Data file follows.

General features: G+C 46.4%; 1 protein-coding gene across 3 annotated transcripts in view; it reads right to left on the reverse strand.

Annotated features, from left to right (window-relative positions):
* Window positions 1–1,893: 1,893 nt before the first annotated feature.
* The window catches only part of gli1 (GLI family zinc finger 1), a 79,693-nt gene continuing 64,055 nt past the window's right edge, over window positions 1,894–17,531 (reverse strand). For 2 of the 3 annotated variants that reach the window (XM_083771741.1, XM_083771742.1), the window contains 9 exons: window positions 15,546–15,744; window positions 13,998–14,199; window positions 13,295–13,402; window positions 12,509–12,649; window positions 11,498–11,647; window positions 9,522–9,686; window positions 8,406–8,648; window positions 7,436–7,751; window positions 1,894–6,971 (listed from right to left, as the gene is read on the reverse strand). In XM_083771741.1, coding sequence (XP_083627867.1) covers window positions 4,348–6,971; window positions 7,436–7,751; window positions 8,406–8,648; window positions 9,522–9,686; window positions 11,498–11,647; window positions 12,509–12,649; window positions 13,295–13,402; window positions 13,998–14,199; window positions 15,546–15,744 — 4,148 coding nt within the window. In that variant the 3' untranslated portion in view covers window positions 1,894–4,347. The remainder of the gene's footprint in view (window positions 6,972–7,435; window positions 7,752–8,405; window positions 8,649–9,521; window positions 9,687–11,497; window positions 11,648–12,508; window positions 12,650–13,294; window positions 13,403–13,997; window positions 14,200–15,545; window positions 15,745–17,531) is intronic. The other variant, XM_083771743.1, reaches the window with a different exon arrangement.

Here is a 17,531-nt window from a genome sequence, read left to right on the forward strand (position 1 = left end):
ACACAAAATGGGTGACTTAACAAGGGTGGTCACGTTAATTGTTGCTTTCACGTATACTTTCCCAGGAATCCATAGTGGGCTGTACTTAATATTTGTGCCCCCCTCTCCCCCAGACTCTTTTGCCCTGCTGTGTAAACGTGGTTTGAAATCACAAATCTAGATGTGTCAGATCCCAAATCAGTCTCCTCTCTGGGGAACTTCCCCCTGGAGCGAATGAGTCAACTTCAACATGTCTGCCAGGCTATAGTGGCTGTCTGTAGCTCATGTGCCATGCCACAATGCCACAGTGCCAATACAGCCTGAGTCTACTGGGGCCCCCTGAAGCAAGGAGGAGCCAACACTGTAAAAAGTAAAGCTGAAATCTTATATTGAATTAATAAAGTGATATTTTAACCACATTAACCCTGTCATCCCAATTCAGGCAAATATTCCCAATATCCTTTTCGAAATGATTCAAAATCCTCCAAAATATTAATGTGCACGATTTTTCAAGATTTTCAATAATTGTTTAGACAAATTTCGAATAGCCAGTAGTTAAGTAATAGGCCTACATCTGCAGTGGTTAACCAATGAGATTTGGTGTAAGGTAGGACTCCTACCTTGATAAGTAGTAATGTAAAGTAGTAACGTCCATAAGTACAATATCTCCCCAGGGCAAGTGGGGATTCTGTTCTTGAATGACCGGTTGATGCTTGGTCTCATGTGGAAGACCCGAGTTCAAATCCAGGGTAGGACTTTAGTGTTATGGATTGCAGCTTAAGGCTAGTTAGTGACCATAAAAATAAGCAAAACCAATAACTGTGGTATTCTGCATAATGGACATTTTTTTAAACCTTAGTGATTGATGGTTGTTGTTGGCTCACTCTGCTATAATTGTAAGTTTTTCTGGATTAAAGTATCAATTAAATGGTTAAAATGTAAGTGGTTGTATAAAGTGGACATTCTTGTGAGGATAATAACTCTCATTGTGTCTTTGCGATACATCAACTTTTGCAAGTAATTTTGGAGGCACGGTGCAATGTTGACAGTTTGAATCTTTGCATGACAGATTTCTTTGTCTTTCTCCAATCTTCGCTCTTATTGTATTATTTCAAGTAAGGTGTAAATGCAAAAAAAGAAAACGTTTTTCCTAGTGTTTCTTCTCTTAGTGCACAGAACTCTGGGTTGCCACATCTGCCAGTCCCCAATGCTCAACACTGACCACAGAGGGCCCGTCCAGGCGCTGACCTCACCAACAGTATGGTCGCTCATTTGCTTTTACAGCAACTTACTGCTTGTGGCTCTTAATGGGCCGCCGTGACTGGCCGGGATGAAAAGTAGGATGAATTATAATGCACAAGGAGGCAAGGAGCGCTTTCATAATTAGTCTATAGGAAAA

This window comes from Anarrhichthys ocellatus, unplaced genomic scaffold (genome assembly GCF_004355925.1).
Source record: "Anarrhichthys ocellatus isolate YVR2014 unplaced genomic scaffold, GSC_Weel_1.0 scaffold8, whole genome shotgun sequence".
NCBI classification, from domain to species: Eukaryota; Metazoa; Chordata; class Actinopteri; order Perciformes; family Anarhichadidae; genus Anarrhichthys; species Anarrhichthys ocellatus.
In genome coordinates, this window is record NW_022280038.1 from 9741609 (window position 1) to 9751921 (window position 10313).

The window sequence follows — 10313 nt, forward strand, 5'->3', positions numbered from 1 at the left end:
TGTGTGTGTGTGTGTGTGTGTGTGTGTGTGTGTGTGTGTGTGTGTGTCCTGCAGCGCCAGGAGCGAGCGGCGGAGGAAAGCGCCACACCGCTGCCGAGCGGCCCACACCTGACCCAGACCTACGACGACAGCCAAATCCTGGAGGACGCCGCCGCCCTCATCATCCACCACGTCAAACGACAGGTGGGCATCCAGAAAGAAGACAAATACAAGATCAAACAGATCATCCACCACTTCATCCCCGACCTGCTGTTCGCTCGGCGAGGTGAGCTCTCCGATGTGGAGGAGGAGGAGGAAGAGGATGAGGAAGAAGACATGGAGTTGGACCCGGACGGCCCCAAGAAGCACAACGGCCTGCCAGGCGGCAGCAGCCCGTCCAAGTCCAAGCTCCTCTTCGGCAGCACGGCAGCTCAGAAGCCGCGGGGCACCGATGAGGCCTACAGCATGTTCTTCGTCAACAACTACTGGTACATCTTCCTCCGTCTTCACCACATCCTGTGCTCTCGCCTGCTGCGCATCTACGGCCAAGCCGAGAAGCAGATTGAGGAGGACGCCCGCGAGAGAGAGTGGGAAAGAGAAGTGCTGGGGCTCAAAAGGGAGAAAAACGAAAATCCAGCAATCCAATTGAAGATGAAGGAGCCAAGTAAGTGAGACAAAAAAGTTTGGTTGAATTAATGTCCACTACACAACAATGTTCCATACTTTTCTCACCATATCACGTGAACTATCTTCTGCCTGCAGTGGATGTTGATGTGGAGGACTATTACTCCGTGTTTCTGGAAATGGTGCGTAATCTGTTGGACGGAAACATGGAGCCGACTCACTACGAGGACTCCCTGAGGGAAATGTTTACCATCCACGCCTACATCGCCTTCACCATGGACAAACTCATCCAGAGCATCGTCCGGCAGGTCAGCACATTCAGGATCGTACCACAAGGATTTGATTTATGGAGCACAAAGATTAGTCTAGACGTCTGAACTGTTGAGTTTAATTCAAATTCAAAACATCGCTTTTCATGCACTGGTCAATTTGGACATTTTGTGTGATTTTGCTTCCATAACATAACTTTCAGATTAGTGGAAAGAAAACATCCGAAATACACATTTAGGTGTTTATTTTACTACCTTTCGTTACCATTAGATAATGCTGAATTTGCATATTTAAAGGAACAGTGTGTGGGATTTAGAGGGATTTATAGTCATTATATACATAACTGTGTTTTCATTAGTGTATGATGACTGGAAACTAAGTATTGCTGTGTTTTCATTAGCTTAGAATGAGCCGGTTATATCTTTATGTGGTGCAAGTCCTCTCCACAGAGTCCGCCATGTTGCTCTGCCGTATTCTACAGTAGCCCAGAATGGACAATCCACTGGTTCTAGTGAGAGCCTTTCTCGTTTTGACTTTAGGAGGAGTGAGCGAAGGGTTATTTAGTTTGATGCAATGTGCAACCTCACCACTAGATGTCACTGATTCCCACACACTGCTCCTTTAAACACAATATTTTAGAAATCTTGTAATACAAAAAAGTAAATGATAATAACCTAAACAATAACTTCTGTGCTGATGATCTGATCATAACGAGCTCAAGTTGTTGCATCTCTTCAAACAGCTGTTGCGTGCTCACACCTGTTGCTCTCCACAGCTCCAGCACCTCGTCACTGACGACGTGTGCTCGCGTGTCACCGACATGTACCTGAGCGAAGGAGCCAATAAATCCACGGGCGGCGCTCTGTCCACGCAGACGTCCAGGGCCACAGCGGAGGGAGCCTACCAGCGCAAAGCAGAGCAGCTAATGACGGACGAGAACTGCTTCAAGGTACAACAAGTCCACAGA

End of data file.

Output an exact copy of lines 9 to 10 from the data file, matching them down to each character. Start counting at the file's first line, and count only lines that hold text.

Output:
NCBI classification, from domain to species: Eukaryota; Metazoa; Chordata; class Actinopteri; order Perciformes; family Anarhichadidae; genus Anarrhichthys; species Anarrhichthys ocellatus.
In genome coordinates, this window is record NW_022280038.1 from 9741609 (window position 1) to 9751921 (window position 10313).